Melissa hosts an annual Aspiring Authors contest for children, she's written for Calgary's Child Magazine and Women Business Owners Magazine, and has painted and donated several murals to The Hospital for Sick Children in Washington, DC. Melissa lives in Maryland with her family. Melissa's interests include her family, reading, writing, painting, friends, helping women see the positive side of life, and visiting Cape Cod.

Twitter: @Melissa_Foster
The Women’s Nest, women’s social network:
World Literary Café:
Facebook Melissa Foster: (Fanpage)

Find her books on Amazon:

Thanks to Melissa for including me on her blog tour!  Don't forget tomorrow is another exciting Two-Fer Tuesday!


  1. Sweet guest post P.T.
    @Melissa Female protagonists are tricky, but I find them easier to root for then men.

  2. Thanks for stopping by, Maurice. I find them easier to root for, too. Maybe because men are by (generalized) nature supposed to be big and strong. Alpha male and all that:-) There's definitely a fine line, though, between making a woman strong enough to hold her own, and likable, not too cold.

    PT, thank you for hosting me today! xox

  3. Good advice for PT, whose female heroine would likely embody too many of the manly qualities we've come to associate with the Grumpy But Now Affable Bulldog if he isn't careful.

    But I'm curious as to the distinction between female and male protagonists on that basis alone. Isn't it more important to keep the character in mind? Some feminine characters might react in a stereotypically 'male' sense while other male characters might seem kind of feminine in their reactions -- again, stereotypically-speaking.

    Wonder Woman, for example, wouldn't seem to me to be too subject to being emotionally-drained in the same way that Bella from Twilight might at the end of some kind of harrowing fight. She (WW) is an Amazon, after all, while Bella is just an emotionally-stunted high schooler.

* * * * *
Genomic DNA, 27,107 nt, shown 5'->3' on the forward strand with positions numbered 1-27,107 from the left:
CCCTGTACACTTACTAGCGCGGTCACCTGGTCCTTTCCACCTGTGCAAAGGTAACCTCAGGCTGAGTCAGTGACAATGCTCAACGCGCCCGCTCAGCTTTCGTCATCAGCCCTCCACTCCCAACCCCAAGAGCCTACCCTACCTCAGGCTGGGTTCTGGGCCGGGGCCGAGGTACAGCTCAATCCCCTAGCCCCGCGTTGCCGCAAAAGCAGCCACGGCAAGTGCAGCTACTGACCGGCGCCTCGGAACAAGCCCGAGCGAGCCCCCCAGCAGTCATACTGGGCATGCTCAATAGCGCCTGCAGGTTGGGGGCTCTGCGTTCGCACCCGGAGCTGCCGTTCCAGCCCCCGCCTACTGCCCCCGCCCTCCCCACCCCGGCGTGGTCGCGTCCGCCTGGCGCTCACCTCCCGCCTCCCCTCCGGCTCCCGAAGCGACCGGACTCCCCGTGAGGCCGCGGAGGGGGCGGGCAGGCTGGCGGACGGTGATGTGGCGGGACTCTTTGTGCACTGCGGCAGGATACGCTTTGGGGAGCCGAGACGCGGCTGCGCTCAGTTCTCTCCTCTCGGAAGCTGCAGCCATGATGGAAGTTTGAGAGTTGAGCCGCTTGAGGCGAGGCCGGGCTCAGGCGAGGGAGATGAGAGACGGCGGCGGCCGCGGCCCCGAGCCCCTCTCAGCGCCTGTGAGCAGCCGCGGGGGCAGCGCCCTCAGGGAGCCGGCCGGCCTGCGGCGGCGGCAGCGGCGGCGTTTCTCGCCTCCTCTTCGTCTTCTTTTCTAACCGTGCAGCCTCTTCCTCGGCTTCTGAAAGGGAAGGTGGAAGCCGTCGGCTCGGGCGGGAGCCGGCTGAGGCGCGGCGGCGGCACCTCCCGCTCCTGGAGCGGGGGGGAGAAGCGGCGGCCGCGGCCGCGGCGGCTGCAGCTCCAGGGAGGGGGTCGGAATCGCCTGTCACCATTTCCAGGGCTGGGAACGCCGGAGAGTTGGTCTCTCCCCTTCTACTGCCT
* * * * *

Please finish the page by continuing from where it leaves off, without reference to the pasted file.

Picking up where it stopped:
1. Hi Briane,
      I don't think you can determine a heroine on that basis alone, it's just one of the many things to keep in mind when developing female protags.


  4. That is great advice. I'm impressed that you know this author too. I don't know anyone that has writing chops like she does.

    I see that your hero is spot on with this advice too (which I like) but didn't know that this was a formula before I read these words. Your character has huge feet (a thing to get over) and is very soft at the beginning, though she stands her ground against that professor guy that's the drunk.

    1. I think she has a lot more to get over than her big feet.

    2. Hi Michael, thanks for the kudos! It's nice to meet you. I don't know Patrick's character with the big feet (really?! lol), and I'm not sure my ideas are a true formula, but rather concepts to think about when creating female characters. It's very easy to make characters difficult to relate to, or too male or too female, and there's definitely a finesse to making them remain in the middle.

      Thanks for stopping by!


  5. Great post! Thanks for the tips.

    1. Thank you, LB, I'm glad you enjoyed the post.